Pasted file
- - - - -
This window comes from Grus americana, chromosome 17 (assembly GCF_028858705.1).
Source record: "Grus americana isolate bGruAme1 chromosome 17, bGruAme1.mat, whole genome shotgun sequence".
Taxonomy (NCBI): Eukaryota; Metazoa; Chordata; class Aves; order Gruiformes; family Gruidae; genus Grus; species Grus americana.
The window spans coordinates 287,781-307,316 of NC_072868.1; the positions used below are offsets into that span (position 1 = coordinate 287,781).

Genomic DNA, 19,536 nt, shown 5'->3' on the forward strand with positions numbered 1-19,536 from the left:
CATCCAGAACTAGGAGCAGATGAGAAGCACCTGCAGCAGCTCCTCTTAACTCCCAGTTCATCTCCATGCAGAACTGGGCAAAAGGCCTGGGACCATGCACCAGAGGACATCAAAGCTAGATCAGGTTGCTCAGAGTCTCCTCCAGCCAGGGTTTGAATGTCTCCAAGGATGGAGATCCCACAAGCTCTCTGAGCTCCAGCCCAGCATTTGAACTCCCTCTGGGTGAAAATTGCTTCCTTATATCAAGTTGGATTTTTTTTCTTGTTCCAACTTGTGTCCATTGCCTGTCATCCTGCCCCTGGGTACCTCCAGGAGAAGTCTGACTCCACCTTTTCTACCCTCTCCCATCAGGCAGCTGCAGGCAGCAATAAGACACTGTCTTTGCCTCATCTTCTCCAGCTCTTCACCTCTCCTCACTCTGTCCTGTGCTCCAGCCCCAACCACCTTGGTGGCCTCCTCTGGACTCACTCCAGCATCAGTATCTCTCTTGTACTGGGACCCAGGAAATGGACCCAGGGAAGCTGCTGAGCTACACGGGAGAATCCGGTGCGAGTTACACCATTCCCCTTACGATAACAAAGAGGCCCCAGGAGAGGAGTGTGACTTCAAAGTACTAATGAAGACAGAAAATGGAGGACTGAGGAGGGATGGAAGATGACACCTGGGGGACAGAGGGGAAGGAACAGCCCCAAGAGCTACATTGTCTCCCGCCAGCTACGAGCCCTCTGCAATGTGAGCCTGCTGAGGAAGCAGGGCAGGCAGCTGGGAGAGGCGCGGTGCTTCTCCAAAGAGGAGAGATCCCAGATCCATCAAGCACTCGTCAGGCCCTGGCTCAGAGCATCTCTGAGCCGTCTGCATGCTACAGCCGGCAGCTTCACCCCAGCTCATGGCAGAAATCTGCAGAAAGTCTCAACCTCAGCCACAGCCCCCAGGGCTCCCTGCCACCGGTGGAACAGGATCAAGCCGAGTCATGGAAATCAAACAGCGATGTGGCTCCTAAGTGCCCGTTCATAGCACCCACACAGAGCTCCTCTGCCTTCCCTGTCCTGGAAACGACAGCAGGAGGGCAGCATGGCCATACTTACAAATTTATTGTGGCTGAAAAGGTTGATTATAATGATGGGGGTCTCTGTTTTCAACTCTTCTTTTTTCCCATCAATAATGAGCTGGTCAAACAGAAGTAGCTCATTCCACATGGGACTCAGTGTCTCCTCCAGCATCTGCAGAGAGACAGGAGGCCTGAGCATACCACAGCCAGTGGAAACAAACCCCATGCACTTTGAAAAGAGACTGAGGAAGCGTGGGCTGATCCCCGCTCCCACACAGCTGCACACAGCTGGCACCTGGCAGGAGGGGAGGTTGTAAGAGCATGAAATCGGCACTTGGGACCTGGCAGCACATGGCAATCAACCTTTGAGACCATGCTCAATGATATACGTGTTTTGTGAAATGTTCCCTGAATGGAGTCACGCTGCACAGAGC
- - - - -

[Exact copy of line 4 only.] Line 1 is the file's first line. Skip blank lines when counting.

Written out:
The window spans coordinates 287,781-307,316 of NC_072868.1; the positions used below are offsets into that span (position 1 = coordinate 287,781).